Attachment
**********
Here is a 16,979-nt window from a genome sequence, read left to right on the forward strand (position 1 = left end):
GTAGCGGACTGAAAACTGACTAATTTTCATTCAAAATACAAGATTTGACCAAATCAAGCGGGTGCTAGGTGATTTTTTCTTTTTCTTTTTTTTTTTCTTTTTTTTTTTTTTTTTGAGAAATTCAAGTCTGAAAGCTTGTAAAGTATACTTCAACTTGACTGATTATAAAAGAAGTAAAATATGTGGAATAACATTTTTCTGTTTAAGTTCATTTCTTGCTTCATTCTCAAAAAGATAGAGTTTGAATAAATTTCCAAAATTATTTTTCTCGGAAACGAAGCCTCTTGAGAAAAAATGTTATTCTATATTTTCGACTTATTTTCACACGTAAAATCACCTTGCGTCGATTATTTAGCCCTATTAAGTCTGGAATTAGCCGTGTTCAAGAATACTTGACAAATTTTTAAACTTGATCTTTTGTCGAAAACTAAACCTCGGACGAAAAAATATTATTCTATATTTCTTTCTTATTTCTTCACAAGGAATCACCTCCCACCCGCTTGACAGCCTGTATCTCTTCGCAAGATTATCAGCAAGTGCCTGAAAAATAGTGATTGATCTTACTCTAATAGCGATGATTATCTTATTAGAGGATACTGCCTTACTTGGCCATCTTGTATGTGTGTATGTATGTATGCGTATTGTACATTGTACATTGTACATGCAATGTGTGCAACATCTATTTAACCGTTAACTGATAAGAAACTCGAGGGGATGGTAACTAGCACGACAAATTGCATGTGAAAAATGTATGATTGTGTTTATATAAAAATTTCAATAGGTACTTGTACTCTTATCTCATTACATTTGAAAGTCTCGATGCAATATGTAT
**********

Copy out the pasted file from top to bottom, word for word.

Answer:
Here is a 16,979-nt window from a genome sequence, read left to right on the forward strand (position 1 = left end):
GTAGCGGACTGAAAACTGACTAATTTTCATTCAAAATACAAGATTTGACCAAATCAAGCGGGTGCTAGGTGATTTTTTCTTTTTCTTTTTTTTTTTCTTTTTTTTTTTTTTTTTGAGAAATTCAAGTCTGAAAGCTTGTAAAGTATACTTCAACTTGACTGATTATAAAAGAAGTAAAATATGTGGAATAACATTTTTCTGTTTAAGTTCATTTCTTGCTTCATTCTCAAAAAGATAGAGTTTGAATAAATTTCCAAAATTATTTTTCTCGGAAACGAAGCCTCTTGAGAAAAAATGTTATTCTATATTTTCGACTTATTTTCACACGTAAAATCACCTTGCGTCGATTATTTAGCCCTATTAAGTCTGGAATTAGCCGTGTTCAAGAATACTTGACAAATTTTTAAACTTGATCTTTTGTCGAAAACTAAACCTCGGACGAAAAAATATTATTCTATATTTCTTTCTTATTTCTTCACAAGGAATCACCTCCCACCCGCTTGACAGCCTGTATCTCTTCGCAAGATTATCAGCAAGTGCCTGAAAAATAGTGATTGATCTTACTCTAATAGCGATGATTATCTTATTAGAGGATACTGCCTTACTTGGCCATCTTGTATGTGTGTATGTATGTATGCGTATTGTACATTGTACATTGTACATGCAATGTGTGCAACATCTATTTAACCGTTAACTGATAAGAAACTCGAGGGGATGGTAACTAGCACGACAAATTGCATGTGAAAAATGTATGATTGTGTTTATATAAAAATTTCAATAGGTACTTGTACTCTTATCTCATTACATTTGAAAGTCTCGATGCAATATGTAT